Why Math Matters

Yesterday I had an interesting discussion with a former student about math. That’s right: math.

The Women’s Studies department I teach in has a sort of open adjunct/student lounge with computers and a small library and a table and such — a place to hang out and get a little work done or chat online or whatever. This student was working on some algebra, and was clearly frustrated. She turns to me and says, “Why do we have to learn this stuff?! When am I ever going to need to know about imaginary numbers?”

Two things you should know about me. First, I started my academic career as an engineering major — aerospace, to be precise. While I quickly bailed out of engineering, I have a great respect for the applied sciences, and the sciences in general.

Second, I’m a strong believer in the “Renaissance man” idea (though I’d like to give a hat tip to all the Renaissance women out there, too), and in the principles of the Enlightenment, and in the idea of a well-rounded liberal education. That is, I think that it’s important to know a lot of stuff about a lot of topics, just to get by in the world.

“You need to know it,” I said, “because it’s the core of the physical sciences. Because it’s the closest we are able to come to understanding how the world works.” I spent some time talking about e and natural logs and Golden Rectangles and nautilus shells and such.

I was clearly losing her. Blah blah blah. I re-grouped.

“You need to know this because science education in our society is dismal. Because there are people out there who want to control you, and who will use the fact that Americans know virtually nothing about science to exercise that control. So when you go in to get birth control, someone will deny it because they think it’s the same thing as abortion, which it clearly isn’t.”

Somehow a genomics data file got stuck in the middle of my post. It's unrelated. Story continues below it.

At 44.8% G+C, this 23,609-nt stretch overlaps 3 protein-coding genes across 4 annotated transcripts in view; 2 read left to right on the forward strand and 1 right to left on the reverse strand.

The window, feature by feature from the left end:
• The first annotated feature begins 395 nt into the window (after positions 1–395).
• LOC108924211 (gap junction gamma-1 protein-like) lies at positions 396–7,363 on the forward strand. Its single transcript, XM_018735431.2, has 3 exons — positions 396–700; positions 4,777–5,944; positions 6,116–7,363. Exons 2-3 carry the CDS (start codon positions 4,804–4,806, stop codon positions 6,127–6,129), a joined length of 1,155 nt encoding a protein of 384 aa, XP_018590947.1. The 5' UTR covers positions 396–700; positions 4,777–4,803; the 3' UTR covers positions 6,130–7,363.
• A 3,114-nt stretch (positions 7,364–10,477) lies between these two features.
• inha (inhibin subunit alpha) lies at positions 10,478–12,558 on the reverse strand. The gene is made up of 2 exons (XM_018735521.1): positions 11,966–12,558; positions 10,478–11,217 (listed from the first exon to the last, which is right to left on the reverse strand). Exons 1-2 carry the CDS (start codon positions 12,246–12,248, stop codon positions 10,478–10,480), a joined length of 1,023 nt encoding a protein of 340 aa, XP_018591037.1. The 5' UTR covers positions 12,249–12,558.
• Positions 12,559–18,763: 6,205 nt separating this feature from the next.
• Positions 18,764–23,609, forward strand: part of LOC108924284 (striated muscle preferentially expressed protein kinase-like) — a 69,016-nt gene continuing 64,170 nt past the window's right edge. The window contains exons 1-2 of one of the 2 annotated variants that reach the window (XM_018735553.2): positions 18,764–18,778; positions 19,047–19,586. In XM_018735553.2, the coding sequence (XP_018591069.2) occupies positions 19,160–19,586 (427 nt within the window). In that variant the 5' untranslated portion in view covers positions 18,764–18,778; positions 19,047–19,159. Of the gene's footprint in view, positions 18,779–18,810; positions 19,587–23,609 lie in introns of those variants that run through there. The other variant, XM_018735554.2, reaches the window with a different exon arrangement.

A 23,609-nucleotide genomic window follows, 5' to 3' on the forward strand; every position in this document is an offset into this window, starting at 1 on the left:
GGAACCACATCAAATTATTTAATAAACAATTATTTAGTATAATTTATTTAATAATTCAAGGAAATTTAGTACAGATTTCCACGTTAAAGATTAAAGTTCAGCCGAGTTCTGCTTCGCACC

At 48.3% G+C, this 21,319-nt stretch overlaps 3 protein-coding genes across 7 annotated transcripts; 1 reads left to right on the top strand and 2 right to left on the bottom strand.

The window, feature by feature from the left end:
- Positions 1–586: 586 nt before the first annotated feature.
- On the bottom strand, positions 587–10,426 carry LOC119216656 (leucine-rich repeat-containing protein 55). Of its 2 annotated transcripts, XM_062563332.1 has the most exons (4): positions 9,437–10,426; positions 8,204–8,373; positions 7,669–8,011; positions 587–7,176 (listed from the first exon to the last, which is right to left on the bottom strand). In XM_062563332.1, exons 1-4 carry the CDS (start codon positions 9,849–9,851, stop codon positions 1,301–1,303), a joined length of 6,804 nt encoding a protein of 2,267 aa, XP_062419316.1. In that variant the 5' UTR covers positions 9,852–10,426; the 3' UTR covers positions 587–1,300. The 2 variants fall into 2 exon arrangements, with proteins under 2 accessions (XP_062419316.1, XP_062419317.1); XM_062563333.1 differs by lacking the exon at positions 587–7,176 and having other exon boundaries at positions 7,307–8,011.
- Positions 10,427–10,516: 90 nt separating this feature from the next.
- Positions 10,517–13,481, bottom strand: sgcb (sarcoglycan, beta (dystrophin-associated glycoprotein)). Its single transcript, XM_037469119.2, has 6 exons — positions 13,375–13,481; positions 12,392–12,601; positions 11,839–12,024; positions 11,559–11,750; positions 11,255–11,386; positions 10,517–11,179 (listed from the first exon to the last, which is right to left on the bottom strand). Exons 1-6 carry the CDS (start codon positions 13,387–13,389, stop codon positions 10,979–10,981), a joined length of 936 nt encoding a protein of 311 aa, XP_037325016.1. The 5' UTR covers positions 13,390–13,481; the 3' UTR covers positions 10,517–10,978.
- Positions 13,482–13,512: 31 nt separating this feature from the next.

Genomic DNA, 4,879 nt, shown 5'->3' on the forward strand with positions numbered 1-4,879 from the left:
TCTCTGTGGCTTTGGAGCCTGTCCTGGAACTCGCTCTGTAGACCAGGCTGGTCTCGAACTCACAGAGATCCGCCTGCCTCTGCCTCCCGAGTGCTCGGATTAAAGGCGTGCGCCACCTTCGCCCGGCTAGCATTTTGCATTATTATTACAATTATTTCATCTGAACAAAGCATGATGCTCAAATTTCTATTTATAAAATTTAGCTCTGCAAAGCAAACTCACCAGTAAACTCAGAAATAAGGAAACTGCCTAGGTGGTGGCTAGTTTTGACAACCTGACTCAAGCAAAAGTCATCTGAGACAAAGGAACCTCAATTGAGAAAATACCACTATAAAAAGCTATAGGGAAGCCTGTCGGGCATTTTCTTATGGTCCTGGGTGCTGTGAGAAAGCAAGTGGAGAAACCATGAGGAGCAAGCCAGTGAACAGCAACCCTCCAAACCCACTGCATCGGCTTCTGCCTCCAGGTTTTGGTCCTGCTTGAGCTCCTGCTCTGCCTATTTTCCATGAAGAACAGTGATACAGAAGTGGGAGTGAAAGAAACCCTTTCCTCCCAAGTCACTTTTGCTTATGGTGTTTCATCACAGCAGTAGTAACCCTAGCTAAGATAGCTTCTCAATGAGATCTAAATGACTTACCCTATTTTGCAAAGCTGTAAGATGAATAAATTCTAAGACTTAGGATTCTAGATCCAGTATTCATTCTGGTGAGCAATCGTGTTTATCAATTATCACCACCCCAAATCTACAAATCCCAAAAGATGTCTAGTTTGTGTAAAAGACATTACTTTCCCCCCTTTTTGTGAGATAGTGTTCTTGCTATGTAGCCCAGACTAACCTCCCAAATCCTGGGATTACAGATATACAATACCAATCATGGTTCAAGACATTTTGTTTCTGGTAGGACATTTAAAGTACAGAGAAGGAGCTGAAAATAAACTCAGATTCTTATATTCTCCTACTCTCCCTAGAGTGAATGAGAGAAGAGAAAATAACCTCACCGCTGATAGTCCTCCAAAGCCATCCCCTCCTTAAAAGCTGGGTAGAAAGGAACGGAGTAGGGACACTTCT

The biggest debates in our society right now are science debates: stem-cell research, abortion, cloning, genetically-modified foods, the energy crisis, global warming, the status of gay, lesbian, bi, and trans persons, and more. And most Americans are “funnels” on all these matters — they take in huge amounts of blather from the media and other sources, and uncritically spit it out the other side.

Science isn’t going to resolve all these debates. Science is not and never has been or will be the end-all-be-all of knowledge. As a card-carrying postmodernist, I’m dutifully aware of the cultural-constructedness of scientific knowledge. BUT science is certainly part of the way we as a society have to deal with these issues — not just the facts and figures that science produces, but the mindset that science inculcates, the critical and evidence-based consideration of those facts and figures.

An effort called ScienceDebate2008 has emerged to get this year’s presidential candidates to devote an entire debate to issues of science policy. There really are no excuses for our candidates to decline a science-based debate — but I’m sure that’s what they’ll do. Neither Obama nor McCain (nor Clinton, if she wins the nomination, which I kind of doubt) is going to risk looking absolutely idiotic on national television while the “geeks” and “nerds” grill them. But I still think we have to make them say “No”, to get into the public consciousness just how crucial this stuff is and to force the candidates to acknowledge that — and risk everything by becoming the anti-science candidate. So sign the petition.